While the start of the spring semester may signify a return to the “same-old” for many students, that will not be the case for Cornell women’s basketball as the Red ushers in the start of Ivy play.
Opening conference play with two straight wins over Columbia, Cornell will look to stay undefeated on the road against Harvard and Dartmouth this weekend.
“I think every win makes us hungrier to get another win,” said senior guard Megan LeDuc. “After seeing the potential our team has, as well as the competition in the league, we believe that we can really make a run at the Ivy League tournament, which makes us want to keep working hard.”
Currently in the middle of one of the most successful seasons since the 2007-08 Ivy champion season, the Red has amassed an impressive 11-4 record, including a current four-game winning streak. One of the keys to the team’s success has been a balanced offensive attack in which head coach Dayna Smith consistently uses 10 to 12-man rotations.
One has to look no further than the most recent game against Columbia to see the Red’s deep bench on display. Aside from the five starters, five players on the bench each played significant minutes.
“Having a lot of people in the scoring mix makes us difficult to scout,” said senior Nicholle Aston. “If we keep having a balanced offensive attack, it will be hard to stop us. As for me, I’ll keep looking for my shot and take it when it is a good option for the team.”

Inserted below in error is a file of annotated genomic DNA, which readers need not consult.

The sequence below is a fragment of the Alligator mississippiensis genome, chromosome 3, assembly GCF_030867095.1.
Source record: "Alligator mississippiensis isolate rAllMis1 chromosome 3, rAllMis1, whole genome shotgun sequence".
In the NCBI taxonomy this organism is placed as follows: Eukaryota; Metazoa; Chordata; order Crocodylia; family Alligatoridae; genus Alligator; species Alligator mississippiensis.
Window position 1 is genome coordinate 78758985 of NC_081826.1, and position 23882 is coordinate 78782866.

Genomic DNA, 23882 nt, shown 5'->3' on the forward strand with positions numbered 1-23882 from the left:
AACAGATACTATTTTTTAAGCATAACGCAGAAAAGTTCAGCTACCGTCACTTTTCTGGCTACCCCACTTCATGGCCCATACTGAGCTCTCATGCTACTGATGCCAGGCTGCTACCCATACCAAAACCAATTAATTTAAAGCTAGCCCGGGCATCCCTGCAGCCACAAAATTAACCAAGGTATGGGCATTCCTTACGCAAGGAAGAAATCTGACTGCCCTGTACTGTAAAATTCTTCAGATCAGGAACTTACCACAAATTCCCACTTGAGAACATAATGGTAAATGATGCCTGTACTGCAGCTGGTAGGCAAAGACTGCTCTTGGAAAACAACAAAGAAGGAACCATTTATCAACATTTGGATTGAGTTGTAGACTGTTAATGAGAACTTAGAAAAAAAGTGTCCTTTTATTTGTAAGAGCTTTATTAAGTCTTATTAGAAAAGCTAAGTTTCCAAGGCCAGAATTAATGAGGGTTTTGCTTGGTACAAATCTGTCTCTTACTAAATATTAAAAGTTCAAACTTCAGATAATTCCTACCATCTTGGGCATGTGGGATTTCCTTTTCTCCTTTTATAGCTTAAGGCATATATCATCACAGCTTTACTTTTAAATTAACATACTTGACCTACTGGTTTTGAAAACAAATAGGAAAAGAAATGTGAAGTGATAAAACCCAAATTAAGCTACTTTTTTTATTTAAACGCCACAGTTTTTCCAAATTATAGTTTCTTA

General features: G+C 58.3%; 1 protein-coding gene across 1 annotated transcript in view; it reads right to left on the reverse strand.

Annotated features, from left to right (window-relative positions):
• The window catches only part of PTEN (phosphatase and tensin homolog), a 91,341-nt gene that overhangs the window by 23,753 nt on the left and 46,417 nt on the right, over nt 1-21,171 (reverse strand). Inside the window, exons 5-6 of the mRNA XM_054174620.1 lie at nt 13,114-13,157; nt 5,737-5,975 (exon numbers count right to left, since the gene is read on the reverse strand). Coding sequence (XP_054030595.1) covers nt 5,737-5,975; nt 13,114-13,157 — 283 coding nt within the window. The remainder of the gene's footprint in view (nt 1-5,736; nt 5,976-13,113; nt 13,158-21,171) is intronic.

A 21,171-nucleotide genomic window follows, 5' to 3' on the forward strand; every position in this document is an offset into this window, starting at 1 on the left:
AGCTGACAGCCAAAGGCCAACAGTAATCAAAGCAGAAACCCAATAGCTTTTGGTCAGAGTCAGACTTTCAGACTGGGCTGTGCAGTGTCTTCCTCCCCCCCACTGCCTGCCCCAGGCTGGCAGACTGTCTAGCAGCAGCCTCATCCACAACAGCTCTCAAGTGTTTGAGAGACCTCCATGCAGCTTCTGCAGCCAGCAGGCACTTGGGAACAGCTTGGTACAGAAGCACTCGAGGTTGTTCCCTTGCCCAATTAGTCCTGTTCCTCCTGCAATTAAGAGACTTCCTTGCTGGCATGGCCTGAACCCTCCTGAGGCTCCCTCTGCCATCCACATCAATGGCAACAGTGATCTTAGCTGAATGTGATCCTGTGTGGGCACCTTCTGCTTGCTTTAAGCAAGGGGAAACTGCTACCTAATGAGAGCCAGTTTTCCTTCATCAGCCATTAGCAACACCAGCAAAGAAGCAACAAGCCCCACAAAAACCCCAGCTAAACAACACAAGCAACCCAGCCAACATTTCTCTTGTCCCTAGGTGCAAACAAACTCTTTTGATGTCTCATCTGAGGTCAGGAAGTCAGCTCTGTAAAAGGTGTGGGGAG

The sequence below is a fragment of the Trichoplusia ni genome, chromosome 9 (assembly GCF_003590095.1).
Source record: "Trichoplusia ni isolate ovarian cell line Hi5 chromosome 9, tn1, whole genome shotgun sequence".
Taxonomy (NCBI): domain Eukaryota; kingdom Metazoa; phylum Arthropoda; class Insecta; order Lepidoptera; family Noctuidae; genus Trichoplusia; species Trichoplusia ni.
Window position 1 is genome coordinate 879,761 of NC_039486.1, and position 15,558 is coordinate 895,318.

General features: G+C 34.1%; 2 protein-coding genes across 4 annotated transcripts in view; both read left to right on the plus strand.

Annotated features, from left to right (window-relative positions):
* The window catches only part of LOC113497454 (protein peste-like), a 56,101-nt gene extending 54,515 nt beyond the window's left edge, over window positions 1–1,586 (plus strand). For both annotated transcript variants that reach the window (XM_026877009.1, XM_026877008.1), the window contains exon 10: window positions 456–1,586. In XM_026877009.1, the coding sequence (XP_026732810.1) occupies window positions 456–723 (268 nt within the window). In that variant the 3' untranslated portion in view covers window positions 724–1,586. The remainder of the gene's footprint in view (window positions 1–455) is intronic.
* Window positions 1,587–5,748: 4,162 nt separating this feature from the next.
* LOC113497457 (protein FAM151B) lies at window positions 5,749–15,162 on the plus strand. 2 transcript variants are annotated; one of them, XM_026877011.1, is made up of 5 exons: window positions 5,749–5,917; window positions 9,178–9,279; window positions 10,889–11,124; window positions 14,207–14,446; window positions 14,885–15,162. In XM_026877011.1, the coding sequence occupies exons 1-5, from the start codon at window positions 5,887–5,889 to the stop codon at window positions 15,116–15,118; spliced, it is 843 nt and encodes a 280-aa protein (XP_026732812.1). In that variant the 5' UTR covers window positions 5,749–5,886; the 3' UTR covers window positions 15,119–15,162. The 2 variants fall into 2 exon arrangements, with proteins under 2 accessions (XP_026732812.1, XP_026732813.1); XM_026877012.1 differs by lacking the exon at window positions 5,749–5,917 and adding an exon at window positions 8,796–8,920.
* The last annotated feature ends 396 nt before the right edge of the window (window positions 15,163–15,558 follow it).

With seven players scoring in both of the past two wins against Columbia, Cornell will certainly look to continue a balanced offensive approach in the upcoming games against Harvard and Dartmouth. In addition to providing several offensive options for the team on any given night, this approach allows the Red to avoid a common problem among the many top-heavy teams in the league; a poor shooting night for one or two star players may spell impending disaster.
“We have been working really well together as a team,” LeDuc said. “Most teams focus on keying in on one particular scorer and since we have so many potential scorers, it’s hard for teams to key in on everyone, which makes it easier for me to score. I think as long as we keep playing as a team and getting the ball to the people [who] are hot on a given day, we will keep being successful.”
Heading into the Harvard and Dartmouth games over the weekend, the team says it will hone in on its rebounding disadvantage. As a team where only a single one of the starters is taller than six feet, the Red’s glaring lack of height has been a season-long disadvantage. In contrast, over half of both the Harvard and Dartmouth rosters consist of players which stand over the six-foot threshold.
“We’ve been focusing on rebounding the entire season because it is one of our weaknesses [and] plan [to continue] focusing on that as Harvard and Dartmouth are both taller teams,” LeDuc said.
Another season-long struggle for the Red has been free-throw shooting. Despite averaging an impressive 17.8 attempts from the charity stripe, the team is only converting on 66 percent of its attempts. However, Cornell has notably improved free throw shooting recently, including going 27-35 in the previous two Ivy League wins against Columbia.
“[Along with rebounding], we have also been focusing on knocking down free throws because it has been a problem for us in the past, but has improved over the past few games,” LeDuc said.
Cornell is scheduled to play Harvard this Friday, Jan. 27 at 7 p.m. and Dartmouth this Saturday, Jan. 28 at 6 p.m.